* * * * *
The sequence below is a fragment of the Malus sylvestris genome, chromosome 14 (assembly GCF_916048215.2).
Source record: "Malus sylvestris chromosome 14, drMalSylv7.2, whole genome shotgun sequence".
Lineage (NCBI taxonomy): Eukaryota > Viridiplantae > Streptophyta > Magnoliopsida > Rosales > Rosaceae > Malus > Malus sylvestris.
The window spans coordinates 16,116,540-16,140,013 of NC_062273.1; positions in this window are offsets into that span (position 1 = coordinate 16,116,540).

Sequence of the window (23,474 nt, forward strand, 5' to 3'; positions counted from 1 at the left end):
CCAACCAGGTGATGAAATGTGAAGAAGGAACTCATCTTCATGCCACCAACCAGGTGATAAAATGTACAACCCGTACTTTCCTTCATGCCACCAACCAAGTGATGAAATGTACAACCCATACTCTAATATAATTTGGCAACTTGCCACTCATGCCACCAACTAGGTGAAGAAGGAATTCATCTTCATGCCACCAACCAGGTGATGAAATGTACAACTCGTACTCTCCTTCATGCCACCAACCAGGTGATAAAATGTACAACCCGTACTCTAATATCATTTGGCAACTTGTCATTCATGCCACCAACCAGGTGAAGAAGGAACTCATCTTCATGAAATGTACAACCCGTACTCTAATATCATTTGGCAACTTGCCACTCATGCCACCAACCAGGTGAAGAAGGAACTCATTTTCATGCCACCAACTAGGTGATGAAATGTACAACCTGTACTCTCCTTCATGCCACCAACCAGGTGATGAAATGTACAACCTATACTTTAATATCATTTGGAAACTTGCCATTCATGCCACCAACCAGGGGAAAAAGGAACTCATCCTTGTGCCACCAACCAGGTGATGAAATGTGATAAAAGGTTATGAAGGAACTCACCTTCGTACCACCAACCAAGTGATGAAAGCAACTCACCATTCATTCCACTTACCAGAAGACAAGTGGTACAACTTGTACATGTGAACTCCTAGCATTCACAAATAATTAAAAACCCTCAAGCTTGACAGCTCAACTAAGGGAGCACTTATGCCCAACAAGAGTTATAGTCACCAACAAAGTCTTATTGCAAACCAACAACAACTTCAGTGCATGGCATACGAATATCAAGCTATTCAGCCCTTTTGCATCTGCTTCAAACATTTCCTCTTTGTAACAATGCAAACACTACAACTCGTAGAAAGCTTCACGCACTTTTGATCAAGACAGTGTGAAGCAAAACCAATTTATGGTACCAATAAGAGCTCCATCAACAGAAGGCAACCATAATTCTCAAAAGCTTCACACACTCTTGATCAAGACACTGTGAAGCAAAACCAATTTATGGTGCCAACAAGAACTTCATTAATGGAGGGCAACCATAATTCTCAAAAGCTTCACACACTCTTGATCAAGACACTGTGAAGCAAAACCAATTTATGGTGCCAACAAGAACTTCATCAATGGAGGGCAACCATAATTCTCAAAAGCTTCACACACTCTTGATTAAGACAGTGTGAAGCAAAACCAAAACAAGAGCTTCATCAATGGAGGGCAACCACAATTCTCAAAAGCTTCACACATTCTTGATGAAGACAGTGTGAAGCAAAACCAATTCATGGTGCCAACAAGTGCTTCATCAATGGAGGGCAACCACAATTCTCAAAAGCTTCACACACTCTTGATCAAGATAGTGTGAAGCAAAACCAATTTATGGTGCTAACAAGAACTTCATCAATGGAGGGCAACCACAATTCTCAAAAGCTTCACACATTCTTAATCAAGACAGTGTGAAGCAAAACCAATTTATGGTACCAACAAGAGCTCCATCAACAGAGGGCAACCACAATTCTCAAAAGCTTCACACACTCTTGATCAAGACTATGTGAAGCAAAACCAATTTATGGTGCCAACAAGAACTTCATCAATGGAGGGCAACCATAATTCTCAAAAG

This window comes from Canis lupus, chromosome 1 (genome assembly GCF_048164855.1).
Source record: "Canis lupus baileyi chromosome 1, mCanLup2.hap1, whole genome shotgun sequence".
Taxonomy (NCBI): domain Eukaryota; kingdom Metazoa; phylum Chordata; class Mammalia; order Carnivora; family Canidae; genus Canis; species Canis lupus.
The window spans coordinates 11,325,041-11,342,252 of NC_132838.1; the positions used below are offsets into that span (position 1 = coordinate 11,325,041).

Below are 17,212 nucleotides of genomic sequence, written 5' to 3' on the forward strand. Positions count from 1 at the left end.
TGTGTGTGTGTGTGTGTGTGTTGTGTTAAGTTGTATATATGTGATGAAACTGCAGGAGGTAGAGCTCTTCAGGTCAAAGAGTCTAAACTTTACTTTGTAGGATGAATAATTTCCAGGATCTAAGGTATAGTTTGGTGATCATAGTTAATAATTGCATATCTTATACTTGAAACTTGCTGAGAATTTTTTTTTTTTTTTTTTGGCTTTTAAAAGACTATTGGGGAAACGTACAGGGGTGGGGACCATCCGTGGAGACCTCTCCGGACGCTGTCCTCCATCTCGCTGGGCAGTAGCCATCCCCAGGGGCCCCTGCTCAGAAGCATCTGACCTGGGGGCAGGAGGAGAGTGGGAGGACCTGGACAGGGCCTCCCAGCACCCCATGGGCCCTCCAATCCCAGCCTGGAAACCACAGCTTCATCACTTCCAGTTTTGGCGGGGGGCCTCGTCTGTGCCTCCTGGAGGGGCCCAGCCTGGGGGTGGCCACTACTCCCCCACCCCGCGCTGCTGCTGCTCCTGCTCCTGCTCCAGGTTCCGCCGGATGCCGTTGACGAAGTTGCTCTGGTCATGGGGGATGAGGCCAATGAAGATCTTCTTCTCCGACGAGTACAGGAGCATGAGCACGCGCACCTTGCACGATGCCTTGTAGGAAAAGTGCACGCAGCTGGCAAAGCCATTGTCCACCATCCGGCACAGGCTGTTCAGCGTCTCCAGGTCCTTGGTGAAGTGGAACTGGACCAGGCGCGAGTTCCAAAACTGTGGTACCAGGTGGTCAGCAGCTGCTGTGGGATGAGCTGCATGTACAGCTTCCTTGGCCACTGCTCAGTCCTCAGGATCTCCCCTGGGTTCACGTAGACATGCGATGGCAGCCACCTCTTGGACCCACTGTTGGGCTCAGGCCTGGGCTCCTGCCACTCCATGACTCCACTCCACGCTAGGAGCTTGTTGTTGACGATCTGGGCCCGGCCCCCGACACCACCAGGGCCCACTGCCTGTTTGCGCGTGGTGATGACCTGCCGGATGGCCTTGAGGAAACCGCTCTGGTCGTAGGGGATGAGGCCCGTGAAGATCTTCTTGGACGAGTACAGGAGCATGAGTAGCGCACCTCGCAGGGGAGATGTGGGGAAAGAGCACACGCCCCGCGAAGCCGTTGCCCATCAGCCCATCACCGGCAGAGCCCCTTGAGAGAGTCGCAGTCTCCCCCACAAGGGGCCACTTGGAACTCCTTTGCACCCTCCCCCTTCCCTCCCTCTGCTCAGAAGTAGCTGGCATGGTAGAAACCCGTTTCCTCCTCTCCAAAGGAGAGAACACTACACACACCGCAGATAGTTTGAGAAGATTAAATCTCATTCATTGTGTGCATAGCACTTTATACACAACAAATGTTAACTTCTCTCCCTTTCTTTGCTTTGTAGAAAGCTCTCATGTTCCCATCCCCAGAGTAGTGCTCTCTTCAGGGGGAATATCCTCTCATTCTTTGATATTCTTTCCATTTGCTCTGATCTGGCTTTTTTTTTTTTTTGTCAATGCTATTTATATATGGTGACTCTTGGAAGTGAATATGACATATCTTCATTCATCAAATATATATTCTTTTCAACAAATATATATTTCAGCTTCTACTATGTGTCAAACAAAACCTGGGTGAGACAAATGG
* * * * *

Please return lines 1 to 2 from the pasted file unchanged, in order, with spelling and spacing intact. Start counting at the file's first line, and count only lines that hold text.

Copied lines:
The sequence below is a fragment of the Malus sylvestris genome, chromosome 14 (assembly GCF_916048215.2).
Source record: "Malus sylvestris chromosome 14, drMalSylv7.2, whole genome shotgun sequence".